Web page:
Readers' Favorite

July 21, 2012

Photo Challenge Day 21: 9 o'clock

What I'm typically doing at 9 pm
Photo a Day Challenge is hosted by Fat Mum Slim

The Line Between Here and Gone Tour Stop

The Line Between Here and Gone by Andrea Kane
Published June 2012 by Mira
ISBN13: 9780778313373
Read June 2012
Goodreads, IndieBound, Amazon

I wasn't really sure what to expect from The Line Between Here and Gone. The premise is definitely one I'm drawn to: An infant is fighting for his life, he's only hope is his father who is presumed dead. But is he? However, Mira is an imprint of Harlequin and I was leary. You might remember my first encounter with a Harlequin imprint: The First Victim (see my review). I was worried that there would be the ill-placed sex scene that lent nothing to the story. Oh, and I don't normally read books in a series out of order and I noticed that this was the second book in the Forensic Instincts series.

What I found was something that easily could've been an episode of Criminal Minds (I haven't watched television in a number of years, but this book had me wanting to search for the show online). I thought  the mystery was well done. There was enough complexity that the reader couldn't easily figure it out, but at the same time enough clarity and details were provided that it didn't make it too heavy for a summer pool read (I read most of it while floating on a raft in the pool).

The characters were pretty likeable. I wonder if I had read the first book I would have understood their connections a bit better. For the first time, I understood the writing tip I often see on Twitter - Show don't tell. I felt like I was told that characters had an emotional connection, but I never felt it. The story was pretty insistence that Amanda felt a strong connection to Marc (not romantic, more I guess protective or safety), but I only maybe saw a glimpse of it towards the end. 

What about the sex scene I was worried about? They were there (yes, plural). The scenes with Casey and her FBI beau felt naturally placed and didn't interrupt the story. The liaison between two other characters was brief, but felt awkward to me. Overall, though I thought it was probably on the tamer end of things considering the publisher is a Harlequin imprint.

I really enjoyed The Line Between Here and Gone. I would definitely read more of the Forensic Instincts series. If you are a fan of Criminal Minds, like crime procedurals, and enjoy ensemble casts, then you should pick up a copy of The Line Between Here and Gone.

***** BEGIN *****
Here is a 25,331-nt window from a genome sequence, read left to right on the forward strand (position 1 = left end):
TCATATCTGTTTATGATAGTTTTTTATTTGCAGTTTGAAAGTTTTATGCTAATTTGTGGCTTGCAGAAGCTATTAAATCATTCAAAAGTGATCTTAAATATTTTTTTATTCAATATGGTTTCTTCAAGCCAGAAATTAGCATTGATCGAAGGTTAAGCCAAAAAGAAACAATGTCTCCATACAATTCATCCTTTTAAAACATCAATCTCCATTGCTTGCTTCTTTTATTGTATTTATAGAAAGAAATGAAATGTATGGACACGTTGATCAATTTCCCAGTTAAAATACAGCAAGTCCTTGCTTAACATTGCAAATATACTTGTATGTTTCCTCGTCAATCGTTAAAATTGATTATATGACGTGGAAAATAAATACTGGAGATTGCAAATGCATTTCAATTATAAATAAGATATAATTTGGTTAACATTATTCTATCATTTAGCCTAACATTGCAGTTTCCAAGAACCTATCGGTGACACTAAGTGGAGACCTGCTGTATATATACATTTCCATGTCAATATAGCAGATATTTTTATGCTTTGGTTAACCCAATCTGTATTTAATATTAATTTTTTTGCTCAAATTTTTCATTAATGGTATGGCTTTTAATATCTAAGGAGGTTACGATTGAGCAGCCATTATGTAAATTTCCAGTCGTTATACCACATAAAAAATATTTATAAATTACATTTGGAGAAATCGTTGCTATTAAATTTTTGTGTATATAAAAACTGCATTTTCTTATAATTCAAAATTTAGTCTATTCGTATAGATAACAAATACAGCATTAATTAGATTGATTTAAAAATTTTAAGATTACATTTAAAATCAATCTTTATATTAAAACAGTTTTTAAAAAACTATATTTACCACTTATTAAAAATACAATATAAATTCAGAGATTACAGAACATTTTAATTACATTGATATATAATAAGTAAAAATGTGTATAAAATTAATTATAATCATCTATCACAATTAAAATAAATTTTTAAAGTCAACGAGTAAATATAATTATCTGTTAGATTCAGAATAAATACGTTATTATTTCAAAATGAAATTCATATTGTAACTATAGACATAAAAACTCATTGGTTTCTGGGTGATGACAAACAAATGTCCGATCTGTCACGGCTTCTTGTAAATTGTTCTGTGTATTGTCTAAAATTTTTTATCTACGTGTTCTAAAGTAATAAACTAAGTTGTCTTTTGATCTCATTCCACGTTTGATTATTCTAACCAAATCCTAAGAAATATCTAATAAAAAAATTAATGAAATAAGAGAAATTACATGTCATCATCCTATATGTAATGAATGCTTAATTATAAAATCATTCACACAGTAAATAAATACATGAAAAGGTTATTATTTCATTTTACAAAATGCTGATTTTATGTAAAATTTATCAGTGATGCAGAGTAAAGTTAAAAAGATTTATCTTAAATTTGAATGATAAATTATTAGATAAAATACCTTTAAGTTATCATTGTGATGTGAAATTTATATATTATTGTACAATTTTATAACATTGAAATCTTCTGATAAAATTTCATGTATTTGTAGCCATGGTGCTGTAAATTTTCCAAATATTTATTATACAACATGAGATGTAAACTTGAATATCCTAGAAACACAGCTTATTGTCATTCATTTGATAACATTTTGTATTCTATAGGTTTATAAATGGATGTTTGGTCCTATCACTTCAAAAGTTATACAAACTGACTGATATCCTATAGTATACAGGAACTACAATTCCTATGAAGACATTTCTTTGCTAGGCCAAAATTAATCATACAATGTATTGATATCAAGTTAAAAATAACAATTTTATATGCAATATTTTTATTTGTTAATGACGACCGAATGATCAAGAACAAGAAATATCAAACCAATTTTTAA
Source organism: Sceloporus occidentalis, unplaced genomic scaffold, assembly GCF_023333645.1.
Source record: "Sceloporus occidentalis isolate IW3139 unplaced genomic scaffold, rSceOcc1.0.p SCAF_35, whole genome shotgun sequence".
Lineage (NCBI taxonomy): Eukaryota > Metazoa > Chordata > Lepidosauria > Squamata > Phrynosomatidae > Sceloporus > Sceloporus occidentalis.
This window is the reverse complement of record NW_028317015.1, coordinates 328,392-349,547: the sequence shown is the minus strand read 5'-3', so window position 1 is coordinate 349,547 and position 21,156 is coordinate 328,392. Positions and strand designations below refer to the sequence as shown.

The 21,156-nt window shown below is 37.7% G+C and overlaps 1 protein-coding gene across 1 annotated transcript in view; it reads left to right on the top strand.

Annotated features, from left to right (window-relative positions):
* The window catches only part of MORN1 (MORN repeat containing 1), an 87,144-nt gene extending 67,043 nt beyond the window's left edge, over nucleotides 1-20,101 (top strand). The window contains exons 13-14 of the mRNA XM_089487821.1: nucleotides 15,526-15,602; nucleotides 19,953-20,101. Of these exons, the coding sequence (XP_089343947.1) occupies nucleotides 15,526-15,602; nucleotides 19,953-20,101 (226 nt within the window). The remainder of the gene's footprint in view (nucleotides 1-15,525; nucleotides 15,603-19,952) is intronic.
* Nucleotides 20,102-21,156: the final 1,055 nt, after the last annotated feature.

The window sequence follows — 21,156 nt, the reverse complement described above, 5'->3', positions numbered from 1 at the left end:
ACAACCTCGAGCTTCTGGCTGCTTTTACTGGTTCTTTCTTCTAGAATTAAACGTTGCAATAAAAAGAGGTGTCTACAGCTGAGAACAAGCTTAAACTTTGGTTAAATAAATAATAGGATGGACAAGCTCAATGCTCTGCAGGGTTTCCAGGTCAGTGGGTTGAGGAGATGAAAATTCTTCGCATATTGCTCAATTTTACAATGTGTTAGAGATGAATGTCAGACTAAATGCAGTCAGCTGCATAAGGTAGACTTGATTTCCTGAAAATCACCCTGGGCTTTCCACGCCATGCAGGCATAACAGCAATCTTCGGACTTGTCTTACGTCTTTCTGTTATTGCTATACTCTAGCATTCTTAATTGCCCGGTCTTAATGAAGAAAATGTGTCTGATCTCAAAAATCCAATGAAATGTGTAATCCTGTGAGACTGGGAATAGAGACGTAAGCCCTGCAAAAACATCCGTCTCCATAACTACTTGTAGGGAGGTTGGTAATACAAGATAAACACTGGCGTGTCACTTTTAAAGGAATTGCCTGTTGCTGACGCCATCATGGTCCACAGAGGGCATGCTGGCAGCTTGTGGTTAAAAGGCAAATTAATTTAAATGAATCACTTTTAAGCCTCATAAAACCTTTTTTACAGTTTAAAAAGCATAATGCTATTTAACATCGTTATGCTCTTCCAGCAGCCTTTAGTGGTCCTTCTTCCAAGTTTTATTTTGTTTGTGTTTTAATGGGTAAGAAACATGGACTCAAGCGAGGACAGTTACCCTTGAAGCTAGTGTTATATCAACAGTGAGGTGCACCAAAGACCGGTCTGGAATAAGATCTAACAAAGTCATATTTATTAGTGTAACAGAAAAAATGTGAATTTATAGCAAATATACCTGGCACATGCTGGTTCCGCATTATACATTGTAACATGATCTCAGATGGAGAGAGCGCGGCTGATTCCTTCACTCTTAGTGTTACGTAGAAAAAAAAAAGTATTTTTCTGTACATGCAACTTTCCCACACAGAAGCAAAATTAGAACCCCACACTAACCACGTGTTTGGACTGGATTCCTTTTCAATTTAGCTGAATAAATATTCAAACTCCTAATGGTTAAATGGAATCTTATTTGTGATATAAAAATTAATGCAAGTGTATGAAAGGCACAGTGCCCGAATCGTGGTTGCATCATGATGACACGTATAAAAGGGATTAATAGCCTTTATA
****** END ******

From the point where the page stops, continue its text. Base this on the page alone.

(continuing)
As part of the month long blog tour, there is an excerpt scavenger hunt. You can find all the tour stops, including the other pieces of the excerpt, here.

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July 20, 2012

Photo Challenge Day 20: Eyes

Photo a Day Challenge is hosted by Fat Mum Slim

Friday Fun with Jonathan Gould & Giveaway

Another author has taken up the challenge to provide a little fun for your Friday. Jonathan Gould has lived in Melbourne, Australia all his life, except when he hasn't. He has written comedy sketches for both the theatre and radio, as well as several published children's books for the educational market.

He likes to refer to his stories as dag-lit because they don't easily fit into recognisable genres (dag is
Australian slang for a person who is unfashionable and doesn't follow the crowd - but in an amusing and fun way). You might think of them as comic fantasies, or modern fairytales for the young and the young- at-heart.

Over the years, his writing has been compared to Douglas Adams, Monty Python, A.A. Milne, Lewis
Carroll, the Goons, Dr Seuss and even Enid Blyton (in a good way).

Today, Jonathan is talking about creating characters and not just any old character but creatures! He is also offering three creative people an ebook copy of his book Magnus Opum, see details below.

I was really thrilled when Donna invited me to do a post for Friday Fun. I love Fridays. And I love fun. So what could possibly be better than bringing my two favourite things together.

Of course, then came the tricky bit – I had to sit down and come up with some sort of fun idea. It couldn’t just be any kind of boring old guest post. So I figured, if I’m talking about writing (and that’s the main thing I seem to talk about most times), I should think about the aspects of writing that are really fun. And then it became easy, because I know for sure which part of writing is the most fun.

Coming up with characters.

I love coming up with ideas for new characters. I love figuring out what they look like and sound like, what they do and how they fit into the story. And I especially love coming up with names for them.

My recently released novel, Magnus Opum, is a good case in point. It’s my attempt at an epic fantasy, so it’s big and broad and sweeping. But, as it’s written by me, it also has its strange quirks and these are probably expressed most strongly in the characters. I wanted to get rid of the usual clich├ęd collection of wizards and elves and goblins and come up with my own collection of races, and that’s where I had a lot of fun. Here is a brief overview of some of them: